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World’s response to Ebola slow, inconsistent, inadequate: Médecins sans Frontières

EbolaWorld’s response to Ebola slow, inconsistent, inadequate: Médecins sans Frontières

Published 3 December 2014

The NGO Médecins sans Frontières (MSF) has harshly criticized the international community for its slow and inconsistent response to the Ebola crisis in West Africa. MSF says the world’s response risks creating “a double failure” because ill-equipped locals in Sierra Leone, Liberia, and Guinea have been left to run hospitals and treatment centers. MSF international president, Dr. Joanne Liu, said it was “extremely disappointing that states with biological-disaster response capacities have chosen not to deploy them.”

The NGO Médecins sans Frontières (MSF) has harshly criticized the international community for its slow and inconsistent response to the Ebola crisis in West Africa.

MSF says the world’s response risks creating “a double failure” because ill-equipped locals in Sierra Leone, Liberia, and Guinea have been left to run hospitals and treatment centers.

MSF international president, Dr. Joanne Liu, said it was “extremely disappointing that states with biological-disaster response capacities have chosen not to deploy them.” She said people “are still dying horrible deaths in an outbreak that has already killed thousands” and urged the world not to be complacent. “We can’t let our guard down and allow this to become a ‘double failure’: a response that is slow to begin with, and then is ill-adapted in the end.”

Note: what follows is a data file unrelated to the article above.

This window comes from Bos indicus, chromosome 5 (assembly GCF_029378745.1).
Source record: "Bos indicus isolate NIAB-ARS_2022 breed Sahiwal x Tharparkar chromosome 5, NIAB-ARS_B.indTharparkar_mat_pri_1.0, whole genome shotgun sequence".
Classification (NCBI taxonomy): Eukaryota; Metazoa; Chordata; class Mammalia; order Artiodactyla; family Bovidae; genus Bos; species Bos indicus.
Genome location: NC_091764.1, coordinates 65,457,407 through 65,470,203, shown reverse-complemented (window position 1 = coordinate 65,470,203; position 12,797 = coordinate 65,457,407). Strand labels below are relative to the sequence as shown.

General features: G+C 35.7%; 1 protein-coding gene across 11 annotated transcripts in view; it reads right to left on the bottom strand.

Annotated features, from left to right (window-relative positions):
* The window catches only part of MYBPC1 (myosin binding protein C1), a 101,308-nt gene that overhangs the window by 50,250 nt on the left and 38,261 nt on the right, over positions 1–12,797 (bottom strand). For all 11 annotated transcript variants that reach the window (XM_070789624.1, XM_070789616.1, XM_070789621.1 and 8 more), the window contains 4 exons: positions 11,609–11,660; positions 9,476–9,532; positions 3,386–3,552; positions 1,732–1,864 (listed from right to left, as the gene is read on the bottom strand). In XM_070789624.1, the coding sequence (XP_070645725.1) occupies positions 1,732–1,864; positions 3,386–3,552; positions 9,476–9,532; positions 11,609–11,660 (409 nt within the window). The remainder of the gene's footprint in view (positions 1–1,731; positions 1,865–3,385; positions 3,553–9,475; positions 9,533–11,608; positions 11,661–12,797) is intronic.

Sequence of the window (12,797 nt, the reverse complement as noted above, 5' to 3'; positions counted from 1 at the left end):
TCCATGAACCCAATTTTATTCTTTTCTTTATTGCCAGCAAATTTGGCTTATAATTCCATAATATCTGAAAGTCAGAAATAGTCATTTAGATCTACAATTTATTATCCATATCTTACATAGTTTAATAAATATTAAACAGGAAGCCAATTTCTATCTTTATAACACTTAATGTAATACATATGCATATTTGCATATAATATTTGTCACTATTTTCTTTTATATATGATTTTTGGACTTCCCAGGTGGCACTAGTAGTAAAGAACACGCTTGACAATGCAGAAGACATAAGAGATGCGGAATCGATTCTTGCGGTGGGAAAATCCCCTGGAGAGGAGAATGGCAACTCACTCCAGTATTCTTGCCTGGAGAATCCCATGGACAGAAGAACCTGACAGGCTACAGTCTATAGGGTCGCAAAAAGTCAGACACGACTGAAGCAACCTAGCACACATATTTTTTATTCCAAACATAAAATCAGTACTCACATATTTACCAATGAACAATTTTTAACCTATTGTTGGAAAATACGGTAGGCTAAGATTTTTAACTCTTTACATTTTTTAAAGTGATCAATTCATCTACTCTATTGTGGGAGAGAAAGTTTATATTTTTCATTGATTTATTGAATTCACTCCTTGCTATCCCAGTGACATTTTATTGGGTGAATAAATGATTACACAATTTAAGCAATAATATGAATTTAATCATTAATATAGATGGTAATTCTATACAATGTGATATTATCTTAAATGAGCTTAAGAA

Three months ago MSF issued a call for countries to get involved in the Ebola response. Liu criticized the concentration of international efforts on the construction of Ebola treatment centers without also providing staff and training, transport and laboratories.

Liu said that in rural areas of Liberia, where hopes had been raised that the Ebola infection rate had plateaued, there were still “active chains of transmission” and no transport facilities to test the patients. In Sierra Leone, the national Ebola response team was struggling, with callers to the emergency 117 helpline being told to isolate themselves at home.

“How is it that the international community has left the response to Ebola — now a transnational threat — up to doctors, nurses and charity workers?” said Liu.

The Guardian reports that MSF’s gloomy briefing paper on the three West African countries hardest hit by Ebola comes only a day after the World Health Organization (WHO) said it was optimistic about the region despite rising numbers of reported cases.

Bruce Aylward, assistant director general in charge of emergencies at the WHO, said that “there has been a real slowdown in the spread of new cases” in Sierra Leone, where the disease is on the rise, and that “across west Africa we are no longer seeing exponential growth and in some areas a steady decline.”

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